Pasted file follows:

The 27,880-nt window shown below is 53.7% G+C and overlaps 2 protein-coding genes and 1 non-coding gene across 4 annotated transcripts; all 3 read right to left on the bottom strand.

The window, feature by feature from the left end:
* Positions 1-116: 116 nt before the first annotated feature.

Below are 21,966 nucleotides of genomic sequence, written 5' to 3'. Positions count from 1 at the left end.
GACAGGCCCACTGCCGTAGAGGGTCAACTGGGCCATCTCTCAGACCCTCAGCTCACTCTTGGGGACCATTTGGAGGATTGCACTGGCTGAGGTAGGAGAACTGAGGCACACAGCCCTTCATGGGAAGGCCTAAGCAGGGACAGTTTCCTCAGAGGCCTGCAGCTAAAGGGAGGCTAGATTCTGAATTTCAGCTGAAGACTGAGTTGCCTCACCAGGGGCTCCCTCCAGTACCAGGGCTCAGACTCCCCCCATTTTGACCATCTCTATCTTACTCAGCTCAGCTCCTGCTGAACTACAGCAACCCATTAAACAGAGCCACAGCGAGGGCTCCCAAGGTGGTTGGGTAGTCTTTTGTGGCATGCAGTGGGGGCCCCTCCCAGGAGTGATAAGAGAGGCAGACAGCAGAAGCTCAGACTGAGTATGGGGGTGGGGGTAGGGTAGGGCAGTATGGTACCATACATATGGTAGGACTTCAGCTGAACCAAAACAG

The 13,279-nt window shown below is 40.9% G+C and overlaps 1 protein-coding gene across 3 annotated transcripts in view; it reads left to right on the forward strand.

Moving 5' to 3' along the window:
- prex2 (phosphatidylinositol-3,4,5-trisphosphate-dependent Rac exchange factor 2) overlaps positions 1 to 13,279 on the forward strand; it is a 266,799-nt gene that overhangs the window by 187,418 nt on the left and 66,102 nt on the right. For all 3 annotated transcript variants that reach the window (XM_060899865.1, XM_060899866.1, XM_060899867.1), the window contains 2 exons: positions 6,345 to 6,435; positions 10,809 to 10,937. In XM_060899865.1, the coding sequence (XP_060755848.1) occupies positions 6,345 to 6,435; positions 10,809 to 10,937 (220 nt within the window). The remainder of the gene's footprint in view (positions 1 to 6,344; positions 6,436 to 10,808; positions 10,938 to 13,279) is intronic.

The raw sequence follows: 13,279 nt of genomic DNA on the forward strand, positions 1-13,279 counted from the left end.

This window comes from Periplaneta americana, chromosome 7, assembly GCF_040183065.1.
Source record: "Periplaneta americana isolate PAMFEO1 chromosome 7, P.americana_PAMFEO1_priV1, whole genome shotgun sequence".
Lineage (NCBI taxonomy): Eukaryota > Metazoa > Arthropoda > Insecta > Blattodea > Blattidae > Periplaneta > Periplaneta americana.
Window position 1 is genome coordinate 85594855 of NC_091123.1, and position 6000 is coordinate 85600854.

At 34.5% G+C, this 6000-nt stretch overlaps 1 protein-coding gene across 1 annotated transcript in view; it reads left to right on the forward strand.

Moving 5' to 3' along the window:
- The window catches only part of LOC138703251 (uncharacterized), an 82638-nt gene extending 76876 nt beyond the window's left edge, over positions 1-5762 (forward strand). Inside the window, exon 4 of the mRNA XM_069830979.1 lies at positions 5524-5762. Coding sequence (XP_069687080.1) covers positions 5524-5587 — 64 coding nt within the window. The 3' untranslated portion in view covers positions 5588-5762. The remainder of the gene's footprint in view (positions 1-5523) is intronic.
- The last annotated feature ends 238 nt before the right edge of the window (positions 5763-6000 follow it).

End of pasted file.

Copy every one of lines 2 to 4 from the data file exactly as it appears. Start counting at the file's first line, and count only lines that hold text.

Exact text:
The window, feature by feature from the left end:
* Positions 1-116: 116 nt before the first annotated feature.

Below are 21,966 nucleotides of genomic sequence, written 5' to 3'. Positions count from 1 at the left end.